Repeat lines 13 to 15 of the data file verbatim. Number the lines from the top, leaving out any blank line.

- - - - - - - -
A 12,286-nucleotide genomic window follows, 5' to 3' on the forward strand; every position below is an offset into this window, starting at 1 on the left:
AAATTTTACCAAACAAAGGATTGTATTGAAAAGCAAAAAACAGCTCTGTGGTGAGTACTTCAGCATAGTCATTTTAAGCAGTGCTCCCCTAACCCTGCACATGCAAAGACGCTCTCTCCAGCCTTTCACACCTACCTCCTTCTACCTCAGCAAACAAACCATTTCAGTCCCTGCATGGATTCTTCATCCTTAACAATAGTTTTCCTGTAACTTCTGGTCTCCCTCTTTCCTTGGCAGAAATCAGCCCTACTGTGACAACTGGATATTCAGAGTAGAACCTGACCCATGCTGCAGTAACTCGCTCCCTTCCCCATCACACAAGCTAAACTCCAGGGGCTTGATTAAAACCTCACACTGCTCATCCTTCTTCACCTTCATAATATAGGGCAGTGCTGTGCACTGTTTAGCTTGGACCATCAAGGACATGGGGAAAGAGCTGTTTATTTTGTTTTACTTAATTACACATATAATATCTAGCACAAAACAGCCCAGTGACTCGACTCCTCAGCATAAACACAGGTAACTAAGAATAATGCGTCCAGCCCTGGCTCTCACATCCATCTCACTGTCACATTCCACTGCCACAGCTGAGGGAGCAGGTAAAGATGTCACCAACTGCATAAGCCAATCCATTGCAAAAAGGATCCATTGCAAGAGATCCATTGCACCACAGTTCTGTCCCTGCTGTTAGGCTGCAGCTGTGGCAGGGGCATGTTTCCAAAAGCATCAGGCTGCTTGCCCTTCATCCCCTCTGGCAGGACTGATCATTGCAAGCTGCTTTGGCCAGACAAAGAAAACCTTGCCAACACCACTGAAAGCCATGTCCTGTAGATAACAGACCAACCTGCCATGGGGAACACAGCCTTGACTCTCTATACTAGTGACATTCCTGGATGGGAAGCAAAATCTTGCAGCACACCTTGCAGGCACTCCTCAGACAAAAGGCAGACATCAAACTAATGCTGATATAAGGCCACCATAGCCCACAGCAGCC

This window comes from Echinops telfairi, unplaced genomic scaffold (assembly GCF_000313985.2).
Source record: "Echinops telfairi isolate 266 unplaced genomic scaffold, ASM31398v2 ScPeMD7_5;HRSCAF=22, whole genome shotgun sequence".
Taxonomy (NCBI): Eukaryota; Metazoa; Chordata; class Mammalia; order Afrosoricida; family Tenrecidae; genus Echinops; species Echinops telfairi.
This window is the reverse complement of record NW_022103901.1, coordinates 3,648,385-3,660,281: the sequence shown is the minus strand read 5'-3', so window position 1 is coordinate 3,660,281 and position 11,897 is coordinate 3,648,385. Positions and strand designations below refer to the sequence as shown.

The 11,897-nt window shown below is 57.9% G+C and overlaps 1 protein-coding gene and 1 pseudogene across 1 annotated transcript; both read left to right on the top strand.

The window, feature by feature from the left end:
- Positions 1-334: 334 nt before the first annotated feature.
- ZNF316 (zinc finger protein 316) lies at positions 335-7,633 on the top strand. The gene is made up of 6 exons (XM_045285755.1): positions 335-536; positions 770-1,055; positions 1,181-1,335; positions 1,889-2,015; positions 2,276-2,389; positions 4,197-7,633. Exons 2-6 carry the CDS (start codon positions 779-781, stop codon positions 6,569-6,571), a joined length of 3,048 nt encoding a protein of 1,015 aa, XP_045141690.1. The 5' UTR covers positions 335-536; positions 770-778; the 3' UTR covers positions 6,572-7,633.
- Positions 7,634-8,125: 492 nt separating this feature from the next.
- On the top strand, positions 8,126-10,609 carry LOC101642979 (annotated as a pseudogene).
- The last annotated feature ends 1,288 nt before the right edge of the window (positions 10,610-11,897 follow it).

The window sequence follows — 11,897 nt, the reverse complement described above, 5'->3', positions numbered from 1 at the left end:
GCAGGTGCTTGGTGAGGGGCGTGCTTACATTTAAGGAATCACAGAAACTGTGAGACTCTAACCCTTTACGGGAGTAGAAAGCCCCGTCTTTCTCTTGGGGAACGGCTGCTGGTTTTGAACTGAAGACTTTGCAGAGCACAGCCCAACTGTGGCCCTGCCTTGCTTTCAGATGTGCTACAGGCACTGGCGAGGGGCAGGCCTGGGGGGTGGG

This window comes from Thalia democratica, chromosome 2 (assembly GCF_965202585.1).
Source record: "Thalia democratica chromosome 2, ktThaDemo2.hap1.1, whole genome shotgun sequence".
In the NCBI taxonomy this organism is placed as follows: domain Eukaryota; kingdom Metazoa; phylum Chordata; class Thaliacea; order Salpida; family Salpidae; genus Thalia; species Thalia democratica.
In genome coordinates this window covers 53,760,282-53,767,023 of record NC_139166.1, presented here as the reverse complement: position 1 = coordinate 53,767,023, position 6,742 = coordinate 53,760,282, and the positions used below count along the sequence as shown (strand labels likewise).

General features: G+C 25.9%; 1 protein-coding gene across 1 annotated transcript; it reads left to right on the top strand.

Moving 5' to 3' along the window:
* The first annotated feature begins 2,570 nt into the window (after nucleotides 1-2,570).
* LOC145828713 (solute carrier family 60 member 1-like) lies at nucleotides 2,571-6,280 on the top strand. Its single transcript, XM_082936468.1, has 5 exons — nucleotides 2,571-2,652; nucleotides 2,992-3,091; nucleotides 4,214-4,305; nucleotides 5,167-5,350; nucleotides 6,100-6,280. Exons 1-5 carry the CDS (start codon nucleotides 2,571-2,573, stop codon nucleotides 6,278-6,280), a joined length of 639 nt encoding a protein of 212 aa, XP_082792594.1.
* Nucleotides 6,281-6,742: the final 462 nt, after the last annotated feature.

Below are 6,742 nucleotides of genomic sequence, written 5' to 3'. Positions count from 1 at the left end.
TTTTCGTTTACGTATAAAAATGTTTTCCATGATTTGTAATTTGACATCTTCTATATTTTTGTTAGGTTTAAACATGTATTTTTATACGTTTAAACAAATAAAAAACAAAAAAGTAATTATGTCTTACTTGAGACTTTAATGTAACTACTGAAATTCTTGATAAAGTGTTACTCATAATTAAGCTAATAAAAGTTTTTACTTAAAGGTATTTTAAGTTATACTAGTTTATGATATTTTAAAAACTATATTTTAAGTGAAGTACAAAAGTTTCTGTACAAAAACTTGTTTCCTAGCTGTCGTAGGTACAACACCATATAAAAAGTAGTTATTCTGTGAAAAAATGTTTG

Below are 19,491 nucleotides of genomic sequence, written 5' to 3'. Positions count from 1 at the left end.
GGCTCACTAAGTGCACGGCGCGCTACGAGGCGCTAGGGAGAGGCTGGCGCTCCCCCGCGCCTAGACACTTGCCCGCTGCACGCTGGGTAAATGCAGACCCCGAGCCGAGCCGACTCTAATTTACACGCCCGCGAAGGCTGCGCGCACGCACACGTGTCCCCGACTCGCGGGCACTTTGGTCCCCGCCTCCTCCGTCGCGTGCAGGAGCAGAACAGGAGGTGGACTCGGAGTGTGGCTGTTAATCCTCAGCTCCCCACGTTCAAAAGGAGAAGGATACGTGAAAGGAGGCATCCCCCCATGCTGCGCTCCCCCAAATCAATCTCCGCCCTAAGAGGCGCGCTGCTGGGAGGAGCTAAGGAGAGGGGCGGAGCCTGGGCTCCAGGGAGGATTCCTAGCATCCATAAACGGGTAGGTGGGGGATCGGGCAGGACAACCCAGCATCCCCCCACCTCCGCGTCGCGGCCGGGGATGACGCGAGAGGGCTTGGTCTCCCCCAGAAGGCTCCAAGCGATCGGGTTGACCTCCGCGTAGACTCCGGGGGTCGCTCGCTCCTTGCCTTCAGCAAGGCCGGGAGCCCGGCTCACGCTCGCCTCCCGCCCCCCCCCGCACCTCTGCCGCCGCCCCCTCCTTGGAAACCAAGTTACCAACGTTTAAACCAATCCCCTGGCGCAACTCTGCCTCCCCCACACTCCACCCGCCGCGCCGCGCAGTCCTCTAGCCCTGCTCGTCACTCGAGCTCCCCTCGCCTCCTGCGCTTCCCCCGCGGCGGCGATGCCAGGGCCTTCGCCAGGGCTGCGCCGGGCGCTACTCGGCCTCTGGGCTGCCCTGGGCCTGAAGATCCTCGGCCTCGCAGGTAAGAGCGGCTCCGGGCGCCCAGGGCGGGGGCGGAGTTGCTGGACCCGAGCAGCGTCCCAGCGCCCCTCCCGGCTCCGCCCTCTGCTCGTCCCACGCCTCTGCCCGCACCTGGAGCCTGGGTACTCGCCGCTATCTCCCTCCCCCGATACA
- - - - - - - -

- The last annotated feature ends 1,288 nt before the right edge of the window (positions 10,610-11,897 follow it).

The window sequence follows — 11,897 nt, the reverse complement described above, 5'->3', positions numbered from 1 at the left end:
GCAGGTGCTTGGTGAGGGGCGTGCTTACATTTAAGGAATCACAGAAACTGTGAGACTCTAACCCTTTACGGGAGTAGAAAGCCCCGTCTTTCTCTTGGGGAACGGCTGCTGGTTTTGAACTGAAGACTTTGCAGAGCACAGCCCAACTGTGGCCCTGCCTTGCTTTCAGATGTGCTACAGGCACTGGCGAGGGGCAGGCCTGGGGGGTGGG